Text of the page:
Wastewater Treatment Process

Hall Creek Wastewater Treatment Plant

The Hall Creek Wastewater Treatment Plant (formerly called Emory-Meadowview) is located adjacent to Highlands Business Park and Hall Creek near Glade Spring.

The plant began operating in 1996 and provides sanitary sewer service to the Washington County communities of Emory, Meadowview and Glade Spring, as well as the Washington County Industrial Park (Exit 22), Highlands Business Park and Emory & Henry College. The plant’s collection system consists of gravity and force main lines, along with 11 pump stations.

The plant is authorized to discharge under the Virginia Pollution Discharge Elimination System (VPDES) and the Virginia State Water Control Board. It is permitted by the Virginia Department of Environmental Quality to discharge to Hall Creek, which is part of the Middle Fork Holston River watershed. Originally designed to treat an average flow of 315,000 gallons per day (gpd), the plant was upgraded in 2000 and can now treat 630,000 gpd.

Wastewater enters the plant through a single 12-inch pipe. It travels through a channel equipped with a mechanical screen that filters out large items. Wastewater then travels through an open channel grinder pump to reduce the size of the material that passed through the mechanical screen. Wastewater is then pumped into a manhole, where it travels by gravity through a grit removal channel to remove additional debris from the waste stream. If needed, the wastewater can bypass the grit removal channel.

The wastewater then travels to the oxidation ditch, which serves as the primary treatment for the wastewater and consists of three oval basins with a total capacity of approximately 526,000 gallons. Wastewater flows into the three basins, where air is added to provide oxygen, mixing and movement within the basins, which allows microorganisms to treat the wastewater stream.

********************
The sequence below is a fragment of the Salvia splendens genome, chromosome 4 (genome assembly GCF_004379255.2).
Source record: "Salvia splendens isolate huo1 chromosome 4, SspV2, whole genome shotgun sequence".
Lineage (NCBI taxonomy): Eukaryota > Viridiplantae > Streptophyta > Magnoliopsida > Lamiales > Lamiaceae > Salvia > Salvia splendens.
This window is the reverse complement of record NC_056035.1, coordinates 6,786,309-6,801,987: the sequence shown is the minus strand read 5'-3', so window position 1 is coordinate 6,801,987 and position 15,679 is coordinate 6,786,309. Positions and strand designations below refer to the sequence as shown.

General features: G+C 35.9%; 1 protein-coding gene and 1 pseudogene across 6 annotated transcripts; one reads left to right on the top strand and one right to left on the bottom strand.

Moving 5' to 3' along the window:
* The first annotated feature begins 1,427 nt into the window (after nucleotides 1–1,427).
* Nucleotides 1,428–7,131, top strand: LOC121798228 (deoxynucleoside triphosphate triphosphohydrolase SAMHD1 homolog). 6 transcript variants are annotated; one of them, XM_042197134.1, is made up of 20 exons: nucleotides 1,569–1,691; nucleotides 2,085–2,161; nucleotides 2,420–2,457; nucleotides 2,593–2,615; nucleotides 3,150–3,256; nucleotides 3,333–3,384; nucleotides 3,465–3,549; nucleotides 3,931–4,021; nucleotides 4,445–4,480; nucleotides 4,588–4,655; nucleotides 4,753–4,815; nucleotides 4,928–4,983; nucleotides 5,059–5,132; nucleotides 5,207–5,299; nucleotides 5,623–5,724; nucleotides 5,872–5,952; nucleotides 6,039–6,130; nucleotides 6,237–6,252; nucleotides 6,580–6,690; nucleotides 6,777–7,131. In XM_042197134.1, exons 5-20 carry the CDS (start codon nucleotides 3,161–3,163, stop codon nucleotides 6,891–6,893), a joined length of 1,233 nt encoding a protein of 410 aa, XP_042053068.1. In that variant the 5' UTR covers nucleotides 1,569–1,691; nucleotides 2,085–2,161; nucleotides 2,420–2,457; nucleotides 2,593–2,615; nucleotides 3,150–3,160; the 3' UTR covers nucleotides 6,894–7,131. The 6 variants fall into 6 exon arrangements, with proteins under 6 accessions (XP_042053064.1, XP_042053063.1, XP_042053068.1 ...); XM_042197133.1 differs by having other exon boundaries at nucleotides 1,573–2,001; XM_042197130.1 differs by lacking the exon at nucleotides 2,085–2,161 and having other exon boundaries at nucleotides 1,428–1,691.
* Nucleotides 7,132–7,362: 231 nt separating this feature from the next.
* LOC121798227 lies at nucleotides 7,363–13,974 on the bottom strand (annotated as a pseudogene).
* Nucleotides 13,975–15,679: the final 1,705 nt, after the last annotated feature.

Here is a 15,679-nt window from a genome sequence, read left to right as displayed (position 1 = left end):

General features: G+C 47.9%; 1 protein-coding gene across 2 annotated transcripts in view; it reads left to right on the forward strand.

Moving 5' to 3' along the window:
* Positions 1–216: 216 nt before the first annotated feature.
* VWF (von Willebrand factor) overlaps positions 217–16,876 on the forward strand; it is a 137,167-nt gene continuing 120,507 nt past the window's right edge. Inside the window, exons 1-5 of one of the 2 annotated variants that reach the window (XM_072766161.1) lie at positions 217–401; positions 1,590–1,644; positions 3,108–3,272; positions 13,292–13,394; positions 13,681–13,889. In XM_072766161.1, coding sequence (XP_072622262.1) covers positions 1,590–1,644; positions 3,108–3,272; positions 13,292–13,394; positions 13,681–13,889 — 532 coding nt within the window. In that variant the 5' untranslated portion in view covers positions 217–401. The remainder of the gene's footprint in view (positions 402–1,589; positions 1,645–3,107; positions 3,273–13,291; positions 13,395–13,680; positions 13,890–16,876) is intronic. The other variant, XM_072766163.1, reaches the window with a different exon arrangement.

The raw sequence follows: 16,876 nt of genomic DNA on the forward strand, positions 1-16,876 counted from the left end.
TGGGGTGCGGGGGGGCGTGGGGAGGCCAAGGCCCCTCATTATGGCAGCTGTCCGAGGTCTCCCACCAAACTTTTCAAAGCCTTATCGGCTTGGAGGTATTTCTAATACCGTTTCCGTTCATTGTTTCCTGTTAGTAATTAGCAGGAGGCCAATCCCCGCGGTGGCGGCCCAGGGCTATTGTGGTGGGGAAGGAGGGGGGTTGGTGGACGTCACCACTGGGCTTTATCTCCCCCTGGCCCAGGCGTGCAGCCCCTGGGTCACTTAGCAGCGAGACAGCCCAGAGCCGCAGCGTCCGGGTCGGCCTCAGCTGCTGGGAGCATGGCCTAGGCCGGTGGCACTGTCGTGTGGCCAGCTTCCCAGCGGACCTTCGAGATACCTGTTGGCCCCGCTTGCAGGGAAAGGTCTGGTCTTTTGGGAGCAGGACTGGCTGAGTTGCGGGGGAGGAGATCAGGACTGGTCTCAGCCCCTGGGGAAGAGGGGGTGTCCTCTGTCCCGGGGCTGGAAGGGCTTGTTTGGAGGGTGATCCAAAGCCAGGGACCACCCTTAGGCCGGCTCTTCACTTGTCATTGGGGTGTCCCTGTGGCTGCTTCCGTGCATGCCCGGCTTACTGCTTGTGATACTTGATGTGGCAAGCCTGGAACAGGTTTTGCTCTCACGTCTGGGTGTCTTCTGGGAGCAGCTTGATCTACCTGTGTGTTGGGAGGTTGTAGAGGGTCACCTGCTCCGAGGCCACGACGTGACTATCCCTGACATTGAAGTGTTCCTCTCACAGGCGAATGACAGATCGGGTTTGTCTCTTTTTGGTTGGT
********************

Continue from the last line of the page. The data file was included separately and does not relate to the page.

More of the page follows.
From the oxidation ditch, the waste stream travels to two secondary clarifiers. These large, concrete, open-top tanks allow additional time for debris that remains in the waste stream to settle out. Aerobic digestion is used to stabilize the secondary waste from the secondary clarifiers. The waste stream is then disinfected with chlorine and travels to holding tanks, where it is held to allow for adequate disinfection time. Once it is ready to be discharged into Hall Creek, the waste stream is dechlorinated using sulfur dioxide.

Sludge from the treatment plant is sent to the solids dewatering process through a belt press. Here, sludge is pressed to remove water. The sludge is then removed by truck for offsite disposal at an approved location.

Obtaining a satisfactory final effluent, prior to the stream discharge, depends to a large extent on developing and maintaining a healthy biological bio-mass in the activated sludge process. It is imperative that plant operators employ continuous monitoring, laboratory testing and evaluation of the operational parameters for the activated sludge process. VPDES requires that the wastewater treatment plant be staffed 8 hours/day, 7 days/week and 365 days/year. Licensed operator requirements are Class II Wastewater Operator.

If the WCSA receives waste that is not designed for the plant and its microorganisms, it can reduce the effectiveness of treatment or, even worse, kill all of the bugs and result in regulatory violations. It is for this and other reasons that we maintain a Sewer Use Ordinance and Sewer Use Rules and Regulations.


Damascus Wastewater Treatment Plant

The Damascus Wastewater Treatment Plant provides sanitary sewer service to the Damascus area of Washington County.

The treatment plant has a capacity of 250,000 gpd. The plant uses an extended aeration activated sludge treatment process to treat the wastewater. Currently, the entire wastewater system is gravity flow, meaning there is no pump station within the system. Wastewater enters the plant and travels through a channel equipped with a mechanical screen that filters out large items of debris. Wastewater then travels through an aerated grit removal channel to remove additional debris from the stream.

The wastewater then travels to parallel activated sludge reactors. The activated sludge reactors serve as the primary treatment for the wastewater and consist of parallel concrete tanks, each divided into two compartments. Wastewater flows into the concrete tanks, where air is added to provide oxygen, mixing and movement within the basins, which allows the microorganisms to treat the wastewater stream.

From the activated sludge reactors, the wastewater stream travels to two secondary clarifiers, each with a capacity of 47,451 gallons. These clarifiers are large, concrete, rectangular, open-top tanks that allow additional time for the remaining sludge in the stream to settle out. The wastewater stream is then disinfected with chlorine and travels to a holding tank, where it is held to allow for adequate disinfection time. Once all treatment is complete, it is ready for dechlorination and discharged into the South Fork of the Holston River.